A complaint has reportedly been filed with the Texas Ethics Commission against a group and one of its vocal leaders, claiming they have violated state laws in opposing the City of Mineral Wells' $17.26 million bond election.
Local attorney Zinn Brown said he sent off the complaint Monday by overnight mail, charging that Terri Blevins and We The People have acted as an organized political action committee to try and defeat the three-part bond package without filing as a PAC and without naming a campaign treasurer despite collecting and spending monies for their efforts.
Under state law, findings of wrongdoing could rise to a Class A misdemeanor, meaning a fine and possible jail time if the ethics commission board finds evidence of wrongdoing.
In opposition to the City of Mineral Wells' $17.26 million bond election, a leader of "We The People" is being questioned again about a violation of state law – this time done openly and admittedly.
"I filled it out last Thursday. It was pretty complex," Brown told the Index. "I thought about it over the weekend, and I decided on Monday I needed to file it. If I didn't do it, nobody else would have."
Brown said he complained that Blevins, whom he listed as an administrator of the group, recently took a photo of his ballot with his smartphone and published it on social media, a violation of state elections laws. He said he also complained that Blevins and the group have solicited funds and admittedly spent funds to purchase items like yard signs that do not carry required political advertisement disclaimers. He also complained the bond opposition group has rented space at two events, using a "We The People" banner.
Blevins, a postal employee, did not respond to an online message or return phone message left at his home by 5 p.m. Thursday. He has previously denied We The People is an organized group, despite his appearing twice before Mineral Wells City Council in October to describe the group and its numbers.
Texas Ethics Commission General Counsel and spokesman Ian Steusloff recently told the Index a complaint received by TEC would remain confidential until heard and acted upon.
"The only way that could be verified is if a complaint is resolved by the committee," said Steusloff. "Some complaints can be resolved pretty quickly. I can't make a legal determination if a group is a PAC is not."
Under the Texas Ethics Commission laws governing PACs, there are different kinds. One is called a specific-purpose political committee that supports, or opposes, "one or more identified measures. ... An identified measure is a proposal submitted to the voters in an election."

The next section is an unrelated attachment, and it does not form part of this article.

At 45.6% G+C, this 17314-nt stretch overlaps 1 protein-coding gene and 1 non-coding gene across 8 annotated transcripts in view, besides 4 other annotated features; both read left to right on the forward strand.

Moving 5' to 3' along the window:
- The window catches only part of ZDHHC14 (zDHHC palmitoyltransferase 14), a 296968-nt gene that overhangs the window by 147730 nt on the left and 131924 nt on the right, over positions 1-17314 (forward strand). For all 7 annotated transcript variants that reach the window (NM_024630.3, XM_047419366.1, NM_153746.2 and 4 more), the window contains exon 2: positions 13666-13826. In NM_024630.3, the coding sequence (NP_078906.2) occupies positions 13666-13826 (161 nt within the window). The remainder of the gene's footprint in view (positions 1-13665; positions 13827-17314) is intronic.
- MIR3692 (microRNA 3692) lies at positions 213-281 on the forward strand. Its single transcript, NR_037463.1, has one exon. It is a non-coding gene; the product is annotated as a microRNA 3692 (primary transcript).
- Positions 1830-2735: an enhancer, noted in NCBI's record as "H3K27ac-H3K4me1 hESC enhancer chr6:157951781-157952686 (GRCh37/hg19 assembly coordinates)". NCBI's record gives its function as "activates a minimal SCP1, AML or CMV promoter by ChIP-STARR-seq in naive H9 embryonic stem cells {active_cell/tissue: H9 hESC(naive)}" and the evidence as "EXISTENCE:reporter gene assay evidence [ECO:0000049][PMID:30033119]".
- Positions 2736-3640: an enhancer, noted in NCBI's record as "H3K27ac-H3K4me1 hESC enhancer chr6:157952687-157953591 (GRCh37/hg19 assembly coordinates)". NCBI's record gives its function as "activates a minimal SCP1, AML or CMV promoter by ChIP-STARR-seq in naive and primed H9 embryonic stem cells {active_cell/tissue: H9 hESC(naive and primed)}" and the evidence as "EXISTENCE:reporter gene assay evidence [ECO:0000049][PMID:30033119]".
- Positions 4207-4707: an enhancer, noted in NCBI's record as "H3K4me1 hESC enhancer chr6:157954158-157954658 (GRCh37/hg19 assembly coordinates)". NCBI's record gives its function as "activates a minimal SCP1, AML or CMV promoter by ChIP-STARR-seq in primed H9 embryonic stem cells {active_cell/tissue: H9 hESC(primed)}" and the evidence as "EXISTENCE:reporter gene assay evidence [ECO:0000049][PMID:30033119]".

The law also states, "A group becomes a political committee by its actions, not by filing an appointment of campaign treasurer."
Brown said he has not received any confirmation from TEC that his complaint has been received. He said his complaint included photographs, documents and newspaper articles.
To date, only one group, SUPPORT MINERAL WELLS!, has filed organizational papers with the City Clerk's office in relation to Tuesday's general election. Brown is campaign treasurer for the group working in support of the city's bond package.
"We filed as a special interest group, not a PAC," Brown said. "We have followed, to my knowledge, the proper campaign laws."
Brown said he filed the complaint to hold the group responsible and accountable.
"In my opinion, if they are going to act like a PAC they need to follow the rules," he said. "I can only see them going forward and affecting other elections. I have no problem with them opposing an election but they need to follow the rules like other groups. I don't know what the outcome of this election will be but going forward they should organize themselves."
Brown said he has no personal problems or grudges with anyone associated with We The People.
"I have no problem with any of these people," he said. "I don't mind having a healthy discussion. But I think if you are going to do it we need to follow the same rules and be held accountable."
Early voting ahead of Tuesday's election ends at 4:30 p.m. Friday. Early voting takes place at the county's elections office in Palo Pinto and the county annex building in downtown Mineral Wells.
The city is asking voters to decide the fates of three individual bond packages to repair a slate of streets and related utility improvements; purchase and convert the former Bank of America property into a new City Hall; and upgrade a water service main from about West City Park west to Indian Creek Road.